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‘First date’ questions to ask a potential co-founder

12 Nov 2018

Looking for a co-founder to help get your business off the ground? Chris Hulatt suggests ditching the standard job interview questions and getting personal.

Reading the stories of how famous co-founders met can be like hearing about those married couples who met in school or university. Fate often plays a role in pairing people together. The co-founders of Ben & Jerry’s bonded in gym class. Bill Gates met the future co-founder of Microsoft when they were both still in school.

It was Paul Allen who convinced Bill Gates to drop out of college and to co-found Microsoft. Larry Page met Sergey Brin while they were in college. Page thought Brin was “pretty obnoxious” when they first met, but they put their initial differences behind them to co-found Google.

Clearly some of the most successful business partnerships had an almost charmed quality about them from the outset. But like any relationship, the truth is probably far more complicated than the legend. These relationships lasted because the pairings were a great combination.

These co-founders built on each other’s ideas, they worked hard to prove their doubters wrong, and they stuck together even when times were difficult.

If fate didn’t deliver your perfect co-founder straight to your doorstep, you might have to do some of the hard work and find them yourself. That could mean interviewing lots of people to find out whether they have what it takes to help you set up and build a business together.

So, if you’re looking for a co-founder, you might want to think about approaching your co-founder search the same way you would as trying to find a life partner.

After all, if the best personal relationships are built on chemistry, why should a co-founder relationship be any different?

Why is compatibility important in a co-founder?

You don’t want the search for a co-founder to feel like any old job interview. This person could end up becoming the most important relationship in your life, so personality counts. But remember, you’re looking for the characteristics that will help you to build a successful business relationship.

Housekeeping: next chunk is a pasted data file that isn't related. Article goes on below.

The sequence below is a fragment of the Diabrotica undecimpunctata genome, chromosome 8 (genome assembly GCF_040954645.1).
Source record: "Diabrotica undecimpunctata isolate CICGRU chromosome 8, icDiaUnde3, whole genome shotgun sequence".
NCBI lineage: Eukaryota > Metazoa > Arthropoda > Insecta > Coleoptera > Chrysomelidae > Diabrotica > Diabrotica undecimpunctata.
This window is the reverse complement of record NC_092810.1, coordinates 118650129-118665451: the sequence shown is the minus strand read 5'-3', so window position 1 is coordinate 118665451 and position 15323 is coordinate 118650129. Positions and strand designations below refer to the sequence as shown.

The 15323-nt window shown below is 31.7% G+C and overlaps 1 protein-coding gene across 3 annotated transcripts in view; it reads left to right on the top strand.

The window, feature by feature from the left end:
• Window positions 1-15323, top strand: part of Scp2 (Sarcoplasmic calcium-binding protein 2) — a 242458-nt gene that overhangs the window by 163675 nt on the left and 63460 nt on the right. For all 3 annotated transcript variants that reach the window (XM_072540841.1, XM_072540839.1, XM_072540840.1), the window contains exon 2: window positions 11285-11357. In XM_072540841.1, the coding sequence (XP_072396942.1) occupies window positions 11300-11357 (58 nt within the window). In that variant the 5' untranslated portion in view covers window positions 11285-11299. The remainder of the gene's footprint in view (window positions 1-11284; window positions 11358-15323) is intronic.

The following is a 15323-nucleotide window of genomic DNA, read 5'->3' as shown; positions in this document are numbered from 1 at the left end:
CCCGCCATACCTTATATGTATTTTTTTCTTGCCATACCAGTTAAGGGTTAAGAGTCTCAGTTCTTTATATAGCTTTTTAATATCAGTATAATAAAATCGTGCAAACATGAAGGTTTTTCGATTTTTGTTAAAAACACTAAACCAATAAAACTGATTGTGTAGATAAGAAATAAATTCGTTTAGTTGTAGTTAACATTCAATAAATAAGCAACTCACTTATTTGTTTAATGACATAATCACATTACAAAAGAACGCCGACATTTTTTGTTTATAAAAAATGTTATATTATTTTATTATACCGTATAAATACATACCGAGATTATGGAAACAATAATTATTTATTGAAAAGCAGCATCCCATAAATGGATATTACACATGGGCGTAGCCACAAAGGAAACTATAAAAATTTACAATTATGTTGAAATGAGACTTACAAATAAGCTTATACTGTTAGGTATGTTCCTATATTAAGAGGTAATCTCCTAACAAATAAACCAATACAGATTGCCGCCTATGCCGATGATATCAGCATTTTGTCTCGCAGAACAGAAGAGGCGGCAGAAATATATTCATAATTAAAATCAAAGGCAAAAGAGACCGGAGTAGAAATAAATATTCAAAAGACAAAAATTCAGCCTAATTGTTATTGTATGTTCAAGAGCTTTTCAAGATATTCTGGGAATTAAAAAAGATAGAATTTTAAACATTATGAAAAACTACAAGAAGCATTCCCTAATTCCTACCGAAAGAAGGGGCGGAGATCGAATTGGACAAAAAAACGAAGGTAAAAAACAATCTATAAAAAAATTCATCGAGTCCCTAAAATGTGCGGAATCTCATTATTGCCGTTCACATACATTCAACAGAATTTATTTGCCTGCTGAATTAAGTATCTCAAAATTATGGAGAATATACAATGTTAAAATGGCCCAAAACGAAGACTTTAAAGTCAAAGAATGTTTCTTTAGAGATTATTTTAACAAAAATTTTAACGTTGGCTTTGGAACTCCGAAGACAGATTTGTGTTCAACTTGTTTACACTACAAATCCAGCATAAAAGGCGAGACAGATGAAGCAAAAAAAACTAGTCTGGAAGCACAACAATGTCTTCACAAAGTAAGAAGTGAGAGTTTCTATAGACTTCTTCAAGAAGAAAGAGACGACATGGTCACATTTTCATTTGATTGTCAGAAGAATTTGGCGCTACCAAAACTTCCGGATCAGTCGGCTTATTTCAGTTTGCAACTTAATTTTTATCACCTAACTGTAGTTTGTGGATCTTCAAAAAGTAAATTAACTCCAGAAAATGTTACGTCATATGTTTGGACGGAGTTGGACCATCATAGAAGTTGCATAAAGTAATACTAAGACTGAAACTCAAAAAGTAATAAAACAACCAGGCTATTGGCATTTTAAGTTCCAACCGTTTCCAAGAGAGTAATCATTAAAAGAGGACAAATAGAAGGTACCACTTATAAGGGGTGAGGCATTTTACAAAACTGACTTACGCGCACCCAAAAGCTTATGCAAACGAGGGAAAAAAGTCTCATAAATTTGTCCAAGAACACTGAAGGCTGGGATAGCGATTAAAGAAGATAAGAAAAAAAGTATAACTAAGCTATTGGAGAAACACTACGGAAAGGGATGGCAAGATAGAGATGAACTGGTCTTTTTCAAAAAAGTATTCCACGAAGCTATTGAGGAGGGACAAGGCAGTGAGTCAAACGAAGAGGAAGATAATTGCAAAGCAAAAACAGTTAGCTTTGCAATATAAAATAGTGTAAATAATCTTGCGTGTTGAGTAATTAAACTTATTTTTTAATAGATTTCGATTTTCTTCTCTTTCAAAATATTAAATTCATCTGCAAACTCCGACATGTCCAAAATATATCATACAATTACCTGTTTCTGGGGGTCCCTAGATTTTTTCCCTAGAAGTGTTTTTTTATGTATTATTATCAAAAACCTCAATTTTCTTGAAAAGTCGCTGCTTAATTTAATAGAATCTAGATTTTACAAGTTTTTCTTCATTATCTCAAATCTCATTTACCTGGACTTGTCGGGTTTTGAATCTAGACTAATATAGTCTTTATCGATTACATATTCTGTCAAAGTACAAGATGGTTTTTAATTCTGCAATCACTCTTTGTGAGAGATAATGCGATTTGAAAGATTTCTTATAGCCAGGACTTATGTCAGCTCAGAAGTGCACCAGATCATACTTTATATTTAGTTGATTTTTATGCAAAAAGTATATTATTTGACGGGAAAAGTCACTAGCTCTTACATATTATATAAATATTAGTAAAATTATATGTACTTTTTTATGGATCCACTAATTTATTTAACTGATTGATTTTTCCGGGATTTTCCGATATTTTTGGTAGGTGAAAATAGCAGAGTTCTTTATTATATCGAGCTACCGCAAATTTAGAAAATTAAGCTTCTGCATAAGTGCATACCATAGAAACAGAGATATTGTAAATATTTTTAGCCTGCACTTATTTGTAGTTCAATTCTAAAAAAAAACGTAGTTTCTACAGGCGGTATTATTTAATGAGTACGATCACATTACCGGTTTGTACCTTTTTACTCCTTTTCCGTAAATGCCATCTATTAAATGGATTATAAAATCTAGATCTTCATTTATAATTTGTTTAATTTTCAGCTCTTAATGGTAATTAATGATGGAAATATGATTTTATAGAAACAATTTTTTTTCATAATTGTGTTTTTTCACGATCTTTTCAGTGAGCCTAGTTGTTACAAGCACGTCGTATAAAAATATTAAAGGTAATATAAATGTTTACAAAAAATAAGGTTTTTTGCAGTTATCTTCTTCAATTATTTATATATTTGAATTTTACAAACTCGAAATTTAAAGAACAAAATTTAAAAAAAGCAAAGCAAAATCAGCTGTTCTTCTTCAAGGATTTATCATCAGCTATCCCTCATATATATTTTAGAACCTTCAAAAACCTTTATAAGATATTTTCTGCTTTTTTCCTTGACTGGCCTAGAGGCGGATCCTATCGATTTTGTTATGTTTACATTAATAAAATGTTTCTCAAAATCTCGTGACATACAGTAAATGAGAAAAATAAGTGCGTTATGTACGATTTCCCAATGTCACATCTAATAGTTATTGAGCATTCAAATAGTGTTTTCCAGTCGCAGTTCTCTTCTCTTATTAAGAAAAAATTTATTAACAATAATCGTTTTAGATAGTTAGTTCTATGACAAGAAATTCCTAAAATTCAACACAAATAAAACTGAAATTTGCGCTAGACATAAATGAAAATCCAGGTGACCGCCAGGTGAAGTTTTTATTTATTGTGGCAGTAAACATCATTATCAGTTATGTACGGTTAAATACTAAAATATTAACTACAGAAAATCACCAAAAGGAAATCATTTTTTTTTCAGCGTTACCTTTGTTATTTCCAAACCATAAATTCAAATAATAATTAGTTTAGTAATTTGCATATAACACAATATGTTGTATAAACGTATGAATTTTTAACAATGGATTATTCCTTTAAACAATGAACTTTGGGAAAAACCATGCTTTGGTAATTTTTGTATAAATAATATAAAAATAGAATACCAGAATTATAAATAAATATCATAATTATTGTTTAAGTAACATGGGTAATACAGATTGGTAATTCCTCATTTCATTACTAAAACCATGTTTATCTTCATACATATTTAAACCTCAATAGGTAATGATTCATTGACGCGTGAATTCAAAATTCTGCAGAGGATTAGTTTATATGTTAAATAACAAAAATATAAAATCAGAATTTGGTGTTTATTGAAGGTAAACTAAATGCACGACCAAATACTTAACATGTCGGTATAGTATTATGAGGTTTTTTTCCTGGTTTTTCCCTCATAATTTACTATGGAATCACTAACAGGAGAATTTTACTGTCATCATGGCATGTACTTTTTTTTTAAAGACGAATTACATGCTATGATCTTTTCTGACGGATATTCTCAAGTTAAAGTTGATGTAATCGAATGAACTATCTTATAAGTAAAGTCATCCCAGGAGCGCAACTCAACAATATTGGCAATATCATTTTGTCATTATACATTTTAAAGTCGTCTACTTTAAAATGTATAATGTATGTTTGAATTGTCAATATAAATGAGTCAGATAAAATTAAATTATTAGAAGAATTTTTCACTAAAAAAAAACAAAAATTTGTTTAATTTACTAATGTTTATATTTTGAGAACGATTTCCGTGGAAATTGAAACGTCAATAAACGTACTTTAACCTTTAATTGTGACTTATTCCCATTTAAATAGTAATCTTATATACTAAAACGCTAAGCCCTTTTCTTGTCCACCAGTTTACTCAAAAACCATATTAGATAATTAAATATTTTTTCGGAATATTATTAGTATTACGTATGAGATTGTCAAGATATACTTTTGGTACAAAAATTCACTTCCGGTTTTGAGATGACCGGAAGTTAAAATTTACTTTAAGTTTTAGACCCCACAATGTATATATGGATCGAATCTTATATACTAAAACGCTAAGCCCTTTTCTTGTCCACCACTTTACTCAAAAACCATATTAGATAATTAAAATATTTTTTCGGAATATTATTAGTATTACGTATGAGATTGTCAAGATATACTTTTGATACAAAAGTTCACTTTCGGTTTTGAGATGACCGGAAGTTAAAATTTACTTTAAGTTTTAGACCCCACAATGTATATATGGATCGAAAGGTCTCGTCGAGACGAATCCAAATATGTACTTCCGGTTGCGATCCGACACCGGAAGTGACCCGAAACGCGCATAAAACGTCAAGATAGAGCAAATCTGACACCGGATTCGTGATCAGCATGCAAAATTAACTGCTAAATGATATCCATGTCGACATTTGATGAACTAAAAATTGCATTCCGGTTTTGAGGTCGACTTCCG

Work out what’s important to you

Any co-founder you choose needs to bring a number of entrepreneurial qualities to the table. But just like with the world of dating, only you can decide the personal attributes that are most important to you. 

You may be looking for a co-founder who offers an added dimension in skills such as salesmanship, interpersonal skills, problem-solving or creativity.

And there are other important character traits to consider. They will need to have good interpersonal skills. They will need to be resilient, and hopefully calm under pressure.

And you will probably want them to have a strong work ethic (after all, every start-up business needs co-founders who are willing to put in extra-long hours).

But perhaps above all else, you want to find out if whether they are trustworthy.

Find out what’s important to them

Building a business is a marathon rather than a sprint. Inevitably there will be times when the outlook for the business is less than certain.

Before those times arrive, you’ll be better off knowing your co-founder’s pressure points, and whether you can count on them to stay strong and work with you to get through the difficult times.

Do they have a young family to look after? What other business interests have they got? Are they prepared to commit to working 60-hour weeks? Are they more interested in becoming rich and famous than running a company?

Finally, it’s worth remembering that when it comes to running a business, diversity of thought is no bad thing. Choosing a co-founder who thinks the same way you do could stifle the growth of the business, or lead to poor decision-making over the longer term.

So, when you’re talking to someone about your start-up ideas, don’t just pick the person who agrees with everything you say.

Compatibility is key

So, taking all of that onboard, here are some useful questions to ask a potential co-founder. These are all designed to get below the surface and get to know the person you’ll be spending most of your time with as you build the business together.

  • What did you want to be when you were growing up?
  • What motivates you?
  • What’s your best quality? And what’s your worst?
  • Tell me one thing about yourself that your mother doesn’t know…
  • What was the last book you read?
  • How do you deal with stress?
  • When was the last time you failed at something?
  • Tell me the last new thing you learned…
  • What does your desk look like?
  • And finally, what is it that you’re looking for out of this co-founder relationship?

This last question could be the real deal-breaker. It’s really important to find a co-founder who instinctively shares your values, and has similar long-term objectives. But there’s one final question that you need to ask yourself: can you see a future together? To work this one out, you’ll need to trust your instincts.

The beginning of any relationship requires a leap of faith and, as you both get to know each other, taking a risk. But I can tell you from experience that it’s definitely worth it, because trusting your instincts and taking a risk is precisely what makes building a business from the ground-up so exciting.


Chris Hulatt blog
Co-founder relationship